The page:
AGENDA September 17
The Ritz-Carlton Astana, Business Center, 2nd floor, Ballroom I and II
Invitation only events
Registration and Breakfast
Sign up for Conversations and Field Trips for Day 2 (September 18, 2019)
The Global Federation of Competitiveness Councils is pleased to open the 2019 Global Innovation Summit in collaboration with the Kazakhstan Council on Competitiveness, the Center for Research and Consulting and its partners and sponsors for the event. Join us as we commence the outstanding discussions and listen to some introductory words form GFCC and Kazakhstan leaders.
Launch of the GFCC Global Competitiveness Principles and Best Practices
The GFCC and its members are proud to launch its annual flagship publications:
The GFCC and its multi-stakeholder network with representation in more than 30 countries around the globe agreed to the 2019 Global Competitiveness Principles. First launched in 2010, the Global Competitiveness Principles offer an overarching framework for national strategies and programs aimed at fostering innovation, competitiveness and prosperity in the 21st century economy. This year’s edition focuses on action-oriented solutions to transform competitiveness across the globe.
The GFCC promotes debate and dialogue with the idea of accelerating competitiveness through collaboration. In this year’s edition of the Best Practices report, we highlight examples from GFCC members in Ecuador, Kazakhstan, Qatar, and the United States.
Transform Competitiveness: The GIS2019 Agenda
What can you expect from the coming three days of activities? What will we learn? What is the action plan that we could develop in the conversations and discussions at this event?
Join us as we give you a more in-depth answer to these questions and jumpstart the rest of the content-packed day.
Transformation Spotlight: The Future of Talent and Work
The Great Talent Transition
Talent is the lifeblood of competitiveness. Top talent is key for innovation, technology and business growth. And yet, the talent landscape is changing faster than ever. Companies and countries are facing what we call “The great talent transition”.
Work as we know it is about to end. Automation, artificial intelligence, digitization and robotics are changing the way we produce, sell, and consume goods and services. Factories and offices are giving way to digital workspaces and some tasks currently performed by humans will be taken over by computers or machines. Even highly specialized white collar jobs such as those of surgeons, accountants or lawyers will change as a result of new technologies. Some skills will become expendable while others will be much in demand. We have seen such transitions in the past – but today’s transition it is faster and deeper. Success will depend on who fast we can upskill and reskill employees.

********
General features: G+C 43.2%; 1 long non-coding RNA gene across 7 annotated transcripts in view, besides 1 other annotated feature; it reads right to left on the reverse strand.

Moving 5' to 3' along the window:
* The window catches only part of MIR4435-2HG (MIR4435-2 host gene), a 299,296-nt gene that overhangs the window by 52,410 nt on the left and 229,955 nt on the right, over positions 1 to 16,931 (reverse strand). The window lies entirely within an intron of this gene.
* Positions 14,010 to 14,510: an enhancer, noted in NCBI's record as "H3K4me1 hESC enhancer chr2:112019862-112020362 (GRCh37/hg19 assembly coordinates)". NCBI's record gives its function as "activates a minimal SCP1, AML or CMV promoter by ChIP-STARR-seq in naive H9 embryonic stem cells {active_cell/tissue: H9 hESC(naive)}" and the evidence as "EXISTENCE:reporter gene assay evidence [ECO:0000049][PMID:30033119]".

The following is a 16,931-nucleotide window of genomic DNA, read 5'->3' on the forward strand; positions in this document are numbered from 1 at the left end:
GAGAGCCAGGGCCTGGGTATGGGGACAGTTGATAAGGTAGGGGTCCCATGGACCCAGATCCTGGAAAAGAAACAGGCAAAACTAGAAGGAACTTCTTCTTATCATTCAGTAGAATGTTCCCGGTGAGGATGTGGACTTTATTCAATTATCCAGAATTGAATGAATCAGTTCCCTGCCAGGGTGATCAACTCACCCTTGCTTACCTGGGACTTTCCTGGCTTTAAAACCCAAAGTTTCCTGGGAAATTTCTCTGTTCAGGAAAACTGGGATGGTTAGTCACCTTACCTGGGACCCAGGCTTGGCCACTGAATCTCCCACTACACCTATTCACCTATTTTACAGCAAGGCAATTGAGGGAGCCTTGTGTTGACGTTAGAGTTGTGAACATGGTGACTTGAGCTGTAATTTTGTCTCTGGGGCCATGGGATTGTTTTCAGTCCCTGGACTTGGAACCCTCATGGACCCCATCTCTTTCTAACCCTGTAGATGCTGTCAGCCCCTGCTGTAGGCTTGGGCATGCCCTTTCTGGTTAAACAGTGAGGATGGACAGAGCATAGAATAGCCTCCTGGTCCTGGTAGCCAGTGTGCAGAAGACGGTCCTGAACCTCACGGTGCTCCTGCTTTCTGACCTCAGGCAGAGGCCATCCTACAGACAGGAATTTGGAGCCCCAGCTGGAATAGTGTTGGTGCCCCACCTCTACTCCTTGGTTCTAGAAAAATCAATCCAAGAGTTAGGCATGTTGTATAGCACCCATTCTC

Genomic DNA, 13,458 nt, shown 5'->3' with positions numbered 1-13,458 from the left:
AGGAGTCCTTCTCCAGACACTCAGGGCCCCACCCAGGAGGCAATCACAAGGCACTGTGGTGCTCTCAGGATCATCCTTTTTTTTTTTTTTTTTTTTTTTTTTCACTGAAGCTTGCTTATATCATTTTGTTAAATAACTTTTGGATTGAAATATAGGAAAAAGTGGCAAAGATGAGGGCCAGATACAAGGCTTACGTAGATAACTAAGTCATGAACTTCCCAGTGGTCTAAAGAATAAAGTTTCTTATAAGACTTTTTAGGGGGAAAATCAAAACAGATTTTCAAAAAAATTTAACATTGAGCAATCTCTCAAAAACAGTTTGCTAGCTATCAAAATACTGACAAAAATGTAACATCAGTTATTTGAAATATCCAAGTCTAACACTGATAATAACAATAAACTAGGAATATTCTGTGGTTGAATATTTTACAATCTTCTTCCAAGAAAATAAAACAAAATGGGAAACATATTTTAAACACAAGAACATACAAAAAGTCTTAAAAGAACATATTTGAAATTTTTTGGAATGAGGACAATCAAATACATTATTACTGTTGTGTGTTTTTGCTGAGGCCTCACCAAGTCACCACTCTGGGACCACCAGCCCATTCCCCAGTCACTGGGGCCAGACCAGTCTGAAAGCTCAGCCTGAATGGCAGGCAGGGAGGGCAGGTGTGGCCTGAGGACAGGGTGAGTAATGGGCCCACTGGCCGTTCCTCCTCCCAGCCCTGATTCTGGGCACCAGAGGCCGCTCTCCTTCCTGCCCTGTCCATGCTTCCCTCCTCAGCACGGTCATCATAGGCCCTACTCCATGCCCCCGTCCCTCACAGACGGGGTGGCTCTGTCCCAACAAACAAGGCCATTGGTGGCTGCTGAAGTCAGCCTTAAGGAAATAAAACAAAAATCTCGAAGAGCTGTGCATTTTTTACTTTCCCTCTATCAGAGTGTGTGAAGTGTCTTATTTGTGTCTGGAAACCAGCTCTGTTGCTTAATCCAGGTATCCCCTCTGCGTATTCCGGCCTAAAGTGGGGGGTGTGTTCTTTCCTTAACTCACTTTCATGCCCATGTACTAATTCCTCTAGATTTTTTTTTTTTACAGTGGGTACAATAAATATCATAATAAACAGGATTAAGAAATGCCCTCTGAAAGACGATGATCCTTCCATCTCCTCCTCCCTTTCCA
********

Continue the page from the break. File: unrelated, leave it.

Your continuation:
Other trends also challenge the current talent dynamics. Superstar cities, sectors and firms that offer better pay will be more attractive to talent. Digital technologies will change workplaces and attitudes of millennial talent are challenging businesses’ purpose and . The gig economy will enable us to work from anywhere anytime. Demography and migration will redefine employee profiles, training needs and entire workplaces. Given the pace of change, employees, and education systems need to prepare to go through a few careers in a lifetime.
In this session, we will explore how the skills landscape is changing. What are the dynamics that affect the talent landscape? How can countries and companies navigate the great transition and prepare for it? What are the solutions that work in countries and companies? Which countries are ahead of others?
Panel 1 --
Nations in Transformation -- Challenges and Opportunities for Economic, Technological and Social Development across the Globe
The topic of national transformation has been in the spotlight recently, with several countries launching transformation strategies and initiatives across the globe, particularly in the emerging world. Traditionally, such initiatives aim to promote growth and enable countries to transition to higher income levels and build more sophisticated national economies. For decades, this has been the realm of economic and industrial development strategies and policies, but new and more systemic approaches have emerged.
Contemporary national transformation initiatives tend to be more systemic, connecting societal issues (health, education, security, sustainability etc.) with talent development, innovation, internationalization and industrial sophistication and diversification. They also put strong emphasis on the modernization of institutions, the improvement of government structures and processes, the dynamization of public-private interfaces and the dissemination of new technologies, particularly digital ones.
National transformation is certainly an important topic for countries transitioning economic systems or that went through long stagnation processes. Through a combination of investment, trade, industrial, education and innovation strategies, they strive to create new economic dynamics and modernize productive structures. With technology acceleration, national transformation became a topic of much broader reach and relevance.
Technology has reached unprecedented level and speed, challenging existing business models, companies, industries, skill sets, government structures and institutional frameworks. In the past, adaptation to technology change was a feasible strategy; today, transformation is needed to avoid disruption. The good news is that technology also opens a variety of new opportunities. It is in this context that individuals, organizations, institutions and countries are increasingly focusing on transformation.
Why is transformation an essential topic for national agendas?
What countries are at the edge in implementing transformation initiatives? What have they done?
What are the key enablers? What is missing?